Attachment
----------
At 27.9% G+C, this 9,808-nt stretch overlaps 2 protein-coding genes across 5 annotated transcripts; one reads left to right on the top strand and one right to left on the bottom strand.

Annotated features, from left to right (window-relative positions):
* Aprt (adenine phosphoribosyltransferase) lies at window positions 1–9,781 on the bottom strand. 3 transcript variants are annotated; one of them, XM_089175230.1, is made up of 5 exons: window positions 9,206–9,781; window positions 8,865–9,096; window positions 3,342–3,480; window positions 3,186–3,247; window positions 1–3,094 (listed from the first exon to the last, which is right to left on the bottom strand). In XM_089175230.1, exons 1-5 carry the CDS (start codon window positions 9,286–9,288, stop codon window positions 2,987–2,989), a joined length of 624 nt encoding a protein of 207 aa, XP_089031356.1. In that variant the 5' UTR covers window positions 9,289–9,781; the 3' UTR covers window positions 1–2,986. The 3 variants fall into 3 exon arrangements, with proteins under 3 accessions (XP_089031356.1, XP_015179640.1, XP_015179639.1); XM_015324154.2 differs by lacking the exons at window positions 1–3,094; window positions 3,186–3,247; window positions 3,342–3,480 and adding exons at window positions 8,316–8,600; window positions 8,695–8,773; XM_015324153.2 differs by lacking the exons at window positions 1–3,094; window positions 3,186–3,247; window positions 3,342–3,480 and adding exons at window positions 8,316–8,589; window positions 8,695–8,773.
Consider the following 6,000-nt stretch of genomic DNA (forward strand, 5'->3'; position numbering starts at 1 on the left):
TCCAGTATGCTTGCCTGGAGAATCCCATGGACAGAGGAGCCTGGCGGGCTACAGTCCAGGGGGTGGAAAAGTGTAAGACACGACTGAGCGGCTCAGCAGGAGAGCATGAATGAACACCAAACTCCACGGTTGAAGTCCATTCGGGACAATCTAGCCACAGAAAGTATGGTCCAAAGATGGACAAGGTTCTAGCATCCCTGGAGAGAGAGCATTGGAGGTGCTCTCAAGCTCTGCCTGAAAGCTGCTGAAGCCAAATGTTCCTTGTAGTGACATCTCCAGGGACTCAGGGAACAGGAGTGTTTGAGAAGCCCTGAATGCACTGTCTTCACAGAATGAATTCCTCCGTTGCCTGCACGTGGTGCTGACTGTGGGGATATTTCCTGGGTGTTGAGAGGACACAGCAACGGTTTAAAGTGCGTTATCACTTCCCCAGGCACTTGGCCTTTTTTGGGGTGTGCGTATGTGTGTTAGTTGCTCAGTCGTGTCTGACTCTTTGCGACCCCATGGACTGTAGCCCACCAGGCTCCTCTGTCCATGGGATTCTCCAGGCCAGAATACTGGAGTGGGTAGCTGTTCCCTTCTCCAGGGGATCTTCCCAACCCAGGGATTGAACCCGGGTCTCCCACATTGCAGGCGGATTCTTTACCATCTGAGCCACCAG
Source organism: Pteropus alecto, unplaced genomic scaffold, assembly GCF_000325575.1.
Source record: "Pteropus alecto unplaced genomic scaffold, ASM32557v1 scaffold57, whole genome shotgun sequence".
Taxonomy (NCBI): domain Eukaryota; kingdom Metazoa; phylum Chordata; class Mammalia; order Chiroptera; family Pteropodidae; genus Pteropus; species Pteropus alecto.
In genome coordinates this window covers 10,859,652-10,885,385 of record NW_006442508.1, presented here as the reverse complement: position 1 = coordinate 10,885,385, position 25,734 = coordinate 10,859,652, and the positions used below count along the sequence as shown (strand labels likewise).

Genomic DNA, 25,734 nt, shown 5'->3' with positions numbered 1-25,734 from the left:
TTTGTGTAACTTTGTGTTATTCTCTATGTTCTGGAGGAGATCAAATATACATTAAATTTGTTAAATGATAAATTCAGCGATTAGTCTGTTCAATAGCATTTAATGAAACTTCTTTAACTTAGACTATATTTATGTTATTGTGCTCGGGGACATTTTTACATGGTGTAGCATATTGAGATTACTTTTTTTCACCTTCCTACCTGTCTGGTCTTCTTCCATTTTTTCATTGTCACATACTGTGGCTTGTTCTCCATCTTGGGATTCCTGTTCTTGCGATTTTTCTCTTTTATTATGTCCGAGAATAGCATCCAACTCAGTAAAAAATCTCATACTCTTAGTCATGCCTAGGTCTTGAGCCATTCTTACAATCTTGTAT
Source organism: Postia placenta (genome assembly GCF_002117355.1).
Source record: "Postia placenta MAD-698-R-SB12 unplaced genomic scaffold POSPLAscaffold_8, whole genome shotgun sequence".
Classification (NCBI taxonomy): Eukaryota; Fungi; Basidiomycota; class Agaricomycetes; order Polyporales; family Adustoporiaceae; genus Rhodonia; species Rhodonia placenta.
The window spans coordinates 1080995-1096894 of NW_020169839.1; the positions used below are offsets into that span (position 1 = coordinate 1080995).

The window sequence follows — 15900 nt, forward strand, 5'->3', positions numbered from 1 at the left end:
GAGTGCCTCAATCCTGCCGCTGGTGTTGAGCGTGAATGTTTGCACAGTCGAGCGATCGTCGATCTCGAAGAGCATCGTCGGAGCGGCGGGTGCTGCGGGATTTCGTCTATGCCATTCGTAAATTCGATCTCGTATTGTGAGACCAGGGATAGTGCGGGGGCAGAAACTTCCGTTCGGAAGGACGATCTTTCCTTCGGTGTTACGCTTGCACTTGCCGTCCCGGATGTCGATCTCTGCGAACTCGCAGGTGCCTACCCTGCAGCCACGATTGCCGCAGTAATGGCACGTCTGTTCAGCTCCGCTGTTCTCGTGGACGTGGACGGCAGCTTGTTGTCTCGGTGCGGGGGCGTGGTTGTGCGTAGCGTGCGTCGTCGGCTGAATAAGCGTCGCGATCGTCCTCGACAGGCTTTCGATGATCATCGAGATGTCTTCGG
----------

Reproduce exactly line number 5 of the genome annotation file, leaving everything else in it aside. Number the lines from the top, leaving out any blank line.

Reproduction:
TCCAGTATGCTTGCCTGGAGAATCCCATGGACAGAGGAGCCTGGCGGGCTACAGTCCAGGGGGTGGAAAAGTGTAAGACACGACTGAGCGGCTCAGCAGGAGAGCATGAATGAACACCAAACTCCACGGTTGAAGTCCATTCGGGACAATCTAGCCACAGAAAGTATGGTCCAAAGATGGACAAGGTTCTAGCATCCCTGGAGAGAGAGCATTGGAGGTGCTCTCAAGCTCTGCCTGAAAGCTGCTGAAGCCAAATGTTCCTTGTAGTGACATCTCCAGGGACTCAGGGAACAGGAGTGTTTGAGAAGCCCTGAATGCACTGTCTTCACAGAATGAATTCCTCCGTTGCCTGCACGTGGTGCTGACTGTGGGGATATTTCCTGGGTGTTGAGAGGACACAGCAACGGTTTAAAGTGCGTTATCACTTCCCCAGGCACTTGGCCTTTTTTGGGGTGTGCGTATGTGTGTTAGTTGCTCAGTCGTGTCTGACTCTTTGCGACCCCATGGACTGTAGCCCACCAGGCTCCTCTGTCCATGGGATTCTCCAGGCCAGAATACTGGAGTGGGTAGCTGTTCCCTTCTCCAGGGGATCTTCCCAACCCAGGGATTGAACCCGGGTCTCCCACATTGCAGGCGGATTCTTTACCATCTGAGCCACCAG